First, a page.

The massive student demonstration on March 22 in Montreal. Photo by Yanick Crépeau.
A week ago, my brother emailed me from his home in Prince George, BC, to ask what English-language media he should be reading about the ongoing student strike here in Quebec. "I've only been seeing what they have on cbc.ca," he wrote. Clearly, it wasn't sufficient.
As a community organizer, I've long been aware that corporate and state media have no qualms about bias or inaccuracy when it comes to covering popular movements. Still, over the course of the student strike I've been consistently surprised at the terrible quality of news reporting from our public radio broadcaster. My poor brother! Any semi-conscientious observer from English Canada (or English Quebec, for that matter) would be bewildered by the mix of shoddy journalism and anti-strike analysis put forth by the CBC over the last eighty-odd days of student actions.
Back in February, in the initial days of the strike, media activist Stefan Christoff wrote that the CBC "consistently failed to scrutinize violent police actions against striking students, and [that] the station's coverage bent towards the austerity-driven logic of the Quebec government's policy to hike tuition fees." This is, again, not a huge surprise, although notable for its consistency: most CBC news stories that I've read about the strike are accompanied by smugly-repeated factoids about Quebec having the lowest tuition in Canada.
Even more annoyingly, CBC's coverage of the current movement has long seemed to take its cues from the political realities of the last student strike, in 2005, when the coalition around the militant Association pour une Solidarite Syndicale Étudiante was marginalized by the more reformist student federations, FEUQ and FECQ. As recently as March, it was as if CLASSE (the 2012 version of ASSÉ, plus its allies) didn't exist to mainstream reporters, despite the fact that it represents over one hundred thousand students. Only with CLASSE spokesperson Gabriel Nadeau-Dubois' heightened profile and the undeniable reality of CLASSE's power in the streets has the CBC finally begun to give a more accurate accounting of all the major players in the current movement. (After the historic demonstration of March 22, for example, the CBC described CLASSE only as a "major protest group.")
Christoff also pointed out that the CBC was failing to provide any historical or political context for the current uprising. This is, I think, where our national broadcaster fails most deeply in its responsibility to keep Canadians accurately informed. One cannot understand the roots of this conflict, and the impressive strength of the student movement in Quebec, without an understanding of the importance of the tradition of "fighting unionism" or student syndicalism.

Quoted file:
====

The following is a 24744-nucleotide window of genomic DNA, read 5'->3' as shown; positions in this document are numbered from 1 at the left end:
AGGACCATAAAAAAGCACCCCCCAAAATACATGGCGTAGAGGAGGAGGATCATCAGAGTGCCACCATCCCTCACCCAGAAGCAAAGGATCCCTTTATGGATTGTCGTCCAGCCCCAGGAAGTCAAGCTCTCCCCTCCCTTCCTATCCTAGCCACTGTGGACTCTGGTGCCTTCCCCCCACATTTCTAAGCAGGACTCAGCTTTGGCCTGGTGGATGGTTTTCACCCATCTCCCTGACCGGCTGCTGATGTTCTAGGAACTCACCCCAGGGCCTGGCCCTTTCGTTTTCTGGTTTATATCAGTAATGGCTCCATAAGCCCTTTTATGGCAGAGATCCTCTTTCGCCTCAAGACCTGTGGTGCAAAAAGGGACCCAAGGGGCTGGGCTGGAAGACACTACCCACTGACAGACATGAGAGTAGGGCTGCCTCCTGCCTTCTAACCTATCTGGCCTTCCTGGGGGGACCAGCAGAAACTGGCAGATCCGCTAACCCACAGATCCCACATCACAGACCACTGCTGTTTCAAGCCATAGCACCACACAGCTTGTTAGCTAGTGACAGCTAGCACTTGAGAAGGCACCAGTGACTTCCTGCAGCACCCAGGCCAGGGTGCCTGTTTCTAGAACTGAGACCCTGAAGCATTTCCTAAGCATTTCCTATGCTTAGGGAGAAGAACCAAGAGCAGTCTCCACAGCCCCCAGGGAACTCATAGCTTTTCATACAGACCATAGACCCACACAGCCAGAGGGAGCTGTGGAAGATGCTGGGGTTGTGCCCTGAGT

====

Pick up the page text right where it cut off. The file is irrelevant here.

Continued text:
Born in the 1960s out of a confluence of local militancy and international influence—particularly from French student resistance to Nazi occupation—student syndicalism in Quebec draws from the best of the radical labour tradition. It holds that student unions, like their worker counterparts, are most powerful when they are united and militant, organized through direct democracy and negotiating from a position of strength. Most importantly, student syndicalism conceives of the student as a "young intellectual worker" with a vital role in the national economy; as such, the strength of the movement comes from the power to withhold this intellectual labour—in effect, to go on strike. United around these principles, general student strikes in Quebec have occurred in 1968, 1974, 1978, 1986, 1988, 1990, 1996, 2005 and now 2012, and are directly responsible for the unprecedented accessibility of postsecondary education in this province today.
In its few feeble efforts to provide background to the conflict, the CBC has effectively erased this tradition of resistance, instead making weak noises about Quebec's "collective psyche" and the "unrealized promise" of the Quiet Revolution era. More insidiously, the CBC has apparently adopted an editorial policy eschewing the word "strike," instead referring to student actions as a "boycott" or "dispute." This language robs the movement of any sense of collective intentionality or process. Observers in the rest of the country could well be excused for understanding the ongoing student strike instead as a spastic moment of juvenile spontaneity—especially when they're helpfully reminded by CBC reporters that Quebec's tuition rates are much lower than the ones that have saddled English Canada with heavy debts.
I don't usually spend much time thinking about the problems related to Canada's "two solitudes," or waste very much brainpower worrying about the quality of mainstream media. But in this instance, for millions of Canadians, the CBC is obscuring the fact that there is an uprising of hundreds of thousands of people in their very own country—by my most recent count, 185 demonstrations, ninety consecutive days of striking, hundreds of arrests and dozens of serious injuries at the hands of unaccountable provincial and municipal police forces. The CBC is a state broadcaster, a tool of those in power. In this moment of political crisis and possibility, let's hold it to account.
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